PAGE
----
Delaware's judicial balance case gets its day in U.S. Supreme Court
The new U.S. Supreme Court term opens Monday with Delaware on the docket.
The nation’s highest court will hear oral arguments in Carney v. Adams - the case involving Delaware’s judicial balance requirement.
The case was scheduled to be before court last March, but was postponed due to the corinavirus pandemic.
Delaware’s constitution requires some courts – including its Supreme Court and Chancery Court - be split almost evenly between the two major political parties.
Gov. John Carney and the State of Delaware are asking the Justices to overturn the federal appeals court decision affirming a lower court ruling that the requirement is unconstitutional.
The case challenging the requirement was brought by James Adams in 2017. Adams is an independent -who argues the political balance requirement effectively limits service on state courts to Democrats and Republicans, and hurts his chances of becoming a judge.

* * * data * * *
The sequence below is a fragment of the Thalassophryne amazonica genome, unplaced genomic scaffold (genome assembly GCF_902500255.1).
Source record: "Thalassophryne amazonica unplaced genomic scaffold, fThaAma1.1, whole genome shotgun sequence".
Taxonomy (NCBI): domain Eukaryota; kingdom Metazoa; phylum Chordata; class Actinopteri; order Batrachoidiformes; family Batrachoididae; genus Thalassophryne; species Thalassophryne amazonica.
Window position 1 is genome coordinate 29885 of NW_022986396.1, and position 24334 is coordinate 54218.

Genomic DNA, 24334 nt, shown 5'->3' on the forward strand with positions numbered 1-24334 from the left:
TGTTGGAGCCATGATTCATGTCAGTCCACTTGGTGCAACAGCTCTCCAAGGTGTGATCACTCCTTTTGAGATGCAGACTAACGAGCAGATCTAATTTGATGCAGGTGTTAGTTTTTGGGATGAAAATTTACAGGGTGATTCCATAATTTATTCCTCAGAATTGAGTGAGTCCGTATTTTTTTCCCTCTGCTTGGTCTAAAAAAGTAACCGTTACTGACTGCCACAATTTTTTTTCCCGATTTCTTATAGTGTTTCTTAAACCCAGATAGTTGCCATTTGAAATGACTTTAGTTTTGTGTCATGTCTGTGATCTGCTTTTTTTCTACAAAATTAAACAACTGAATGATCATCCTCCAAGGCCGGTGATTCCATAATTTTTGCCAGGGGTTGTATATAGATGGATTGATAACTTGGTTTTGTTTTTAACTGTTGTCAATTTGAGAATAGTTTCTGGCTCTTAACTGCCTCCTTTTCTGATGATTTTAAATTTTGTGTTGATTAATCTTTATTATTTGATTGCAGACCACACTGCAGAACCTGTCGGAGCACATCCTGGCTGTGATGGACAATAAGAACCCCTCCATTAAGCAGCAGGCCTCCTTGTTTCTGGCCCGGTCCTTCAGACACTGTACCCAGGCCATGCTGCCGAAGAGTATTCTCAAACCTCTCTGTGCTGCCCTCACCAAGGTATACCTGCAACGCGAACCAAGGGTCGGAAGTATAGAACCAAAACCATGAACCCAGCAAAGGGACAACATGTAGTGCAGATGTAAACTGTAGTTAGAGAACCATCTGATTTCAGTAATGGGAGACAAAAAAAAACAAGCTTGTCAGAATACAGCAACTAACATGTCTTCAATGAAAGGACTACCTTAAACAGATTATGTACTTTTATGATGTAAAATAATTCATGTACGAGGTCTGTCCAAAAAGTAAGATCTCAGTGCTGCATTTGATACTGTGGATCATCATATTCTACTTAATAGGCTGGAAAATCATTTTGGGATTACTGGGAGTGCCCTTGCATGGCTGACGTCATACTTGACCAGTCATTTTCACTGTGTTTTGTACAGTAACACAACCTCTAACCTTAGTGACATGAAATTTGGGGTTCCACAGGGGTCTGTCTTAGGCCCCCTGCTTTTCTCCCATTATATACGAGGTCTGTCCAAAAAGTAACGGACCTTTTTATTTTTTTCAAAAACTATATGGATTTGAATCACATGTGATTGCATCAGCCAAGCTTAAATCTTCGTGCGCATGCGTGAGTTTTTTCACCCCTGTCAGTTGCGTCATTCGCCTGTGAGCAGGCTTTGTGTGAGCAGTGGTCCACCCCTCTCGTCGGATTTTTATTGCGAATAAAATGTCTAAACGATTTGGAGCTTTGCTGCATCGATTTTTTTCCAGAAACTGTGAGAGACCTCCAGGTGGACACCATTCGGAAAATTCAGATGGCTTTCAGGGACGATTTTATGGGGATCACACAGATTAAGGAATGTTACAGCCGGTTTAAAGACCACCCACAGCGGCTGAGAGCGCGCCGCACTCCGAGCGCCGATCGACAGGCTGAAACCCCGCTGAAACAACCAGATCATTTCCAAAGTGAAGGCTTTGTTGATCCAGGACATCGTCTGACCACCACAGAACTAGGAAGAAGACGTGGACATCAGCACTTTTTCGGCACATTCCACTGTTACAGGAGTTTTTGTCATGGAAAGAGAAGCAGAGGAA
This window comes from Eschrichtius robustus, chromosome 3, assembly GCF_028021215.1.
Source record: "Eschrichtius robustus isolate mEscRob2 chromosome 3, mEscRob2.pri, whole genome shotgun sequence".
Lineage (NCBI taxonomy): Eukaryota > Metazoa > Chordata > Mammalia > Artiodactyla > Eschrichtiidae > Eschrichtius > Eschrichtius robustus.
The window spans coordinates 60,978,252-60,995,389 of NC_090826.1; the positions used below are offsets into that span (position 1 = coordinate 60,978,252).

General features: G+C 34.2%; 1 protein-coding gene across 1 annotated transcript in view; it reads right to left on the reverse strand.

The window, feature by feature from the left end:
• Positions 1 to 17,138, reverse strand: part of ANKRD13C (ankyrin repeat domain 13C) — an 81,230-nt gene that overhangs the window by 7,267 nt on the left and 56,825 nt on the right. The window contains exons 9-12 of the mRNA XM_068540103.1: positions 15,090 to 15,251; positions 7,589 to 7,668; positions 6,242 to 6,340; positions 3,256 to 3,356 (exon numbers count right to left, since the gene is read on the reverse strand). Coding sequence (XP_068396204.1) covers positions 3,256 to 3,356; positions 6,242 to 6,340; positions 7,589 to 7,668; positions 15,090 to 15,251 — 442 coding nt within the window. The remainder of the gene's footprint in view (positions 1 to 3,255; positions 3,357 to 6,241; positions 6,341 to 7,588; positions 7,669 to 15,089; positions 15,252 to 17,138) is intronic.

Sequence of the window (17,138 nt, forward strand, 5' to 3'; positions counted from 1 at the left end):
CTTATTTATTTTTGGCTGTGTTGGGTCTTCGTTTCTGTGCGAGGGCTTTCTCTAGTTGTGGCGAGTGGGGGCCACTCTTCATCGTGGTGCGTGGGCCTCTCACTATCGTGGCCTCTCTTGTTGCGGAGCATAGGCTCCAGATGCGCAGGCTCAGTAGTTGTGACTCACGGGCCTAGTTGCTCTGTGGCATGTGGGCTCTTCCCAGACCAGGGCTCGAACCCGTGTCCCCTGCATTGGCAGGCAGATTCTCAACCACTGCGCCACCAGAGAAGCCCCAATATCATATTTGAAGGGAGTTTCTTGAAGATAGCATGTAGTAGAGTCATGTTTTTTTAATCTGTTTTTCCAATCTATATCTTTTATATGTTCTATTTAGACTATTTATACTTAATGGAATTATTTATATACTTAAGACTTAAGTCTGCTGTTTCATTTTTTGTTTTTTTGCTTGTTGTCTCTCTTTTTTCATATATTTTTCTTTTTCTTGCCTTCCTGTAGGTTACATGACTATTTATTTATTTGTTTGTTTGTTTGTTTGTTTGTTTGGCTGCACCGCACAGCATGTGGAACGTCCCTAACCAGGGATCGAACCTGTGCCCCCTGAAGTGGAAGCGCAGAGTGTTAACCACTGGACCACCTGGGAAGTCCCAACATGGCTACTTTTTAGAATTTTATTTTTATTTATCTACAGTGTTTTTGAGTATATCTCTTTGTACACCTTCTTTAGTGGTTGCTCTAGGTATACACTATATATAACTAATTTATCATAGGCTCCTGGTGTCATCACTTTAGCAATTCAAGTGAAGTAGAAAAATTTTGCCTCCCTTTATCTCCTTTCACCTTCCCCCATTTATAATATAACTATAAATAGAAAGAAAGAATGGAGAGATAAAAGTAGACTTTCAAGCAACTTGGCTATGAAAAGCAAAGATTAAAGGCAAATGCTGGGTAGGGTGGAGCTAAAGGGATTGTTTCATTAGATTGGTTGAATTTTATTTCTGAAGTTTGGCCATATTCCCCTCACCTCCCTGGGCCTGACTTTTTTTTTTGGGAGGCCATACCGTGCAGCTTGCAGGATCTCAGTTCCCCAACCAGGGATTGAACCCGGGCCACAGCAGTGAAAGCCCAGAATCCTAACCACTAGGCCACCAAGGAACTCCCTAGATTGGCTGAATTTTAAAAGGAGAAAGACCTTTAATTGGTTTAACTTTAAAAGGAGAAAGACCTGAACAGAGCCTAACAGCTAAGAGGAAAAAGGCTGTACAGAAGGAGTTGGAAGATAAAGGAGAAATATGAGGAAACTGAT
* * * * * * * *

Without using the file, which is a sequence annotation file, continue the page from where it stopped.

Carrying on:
A number of people and groups filed amicus briefs – including state’s five most recent governors and three former Delaware chief justices. They all supported the state’s argument that Delaware has a sovereign right to establish qualification for judgeships. They also agree the decision threatens the state’s independent judiciary and perhaps other bipartisan governmental entities.
Monday’s oral arguments will be held by telephone conference with the Justices and counsel all participating remotely.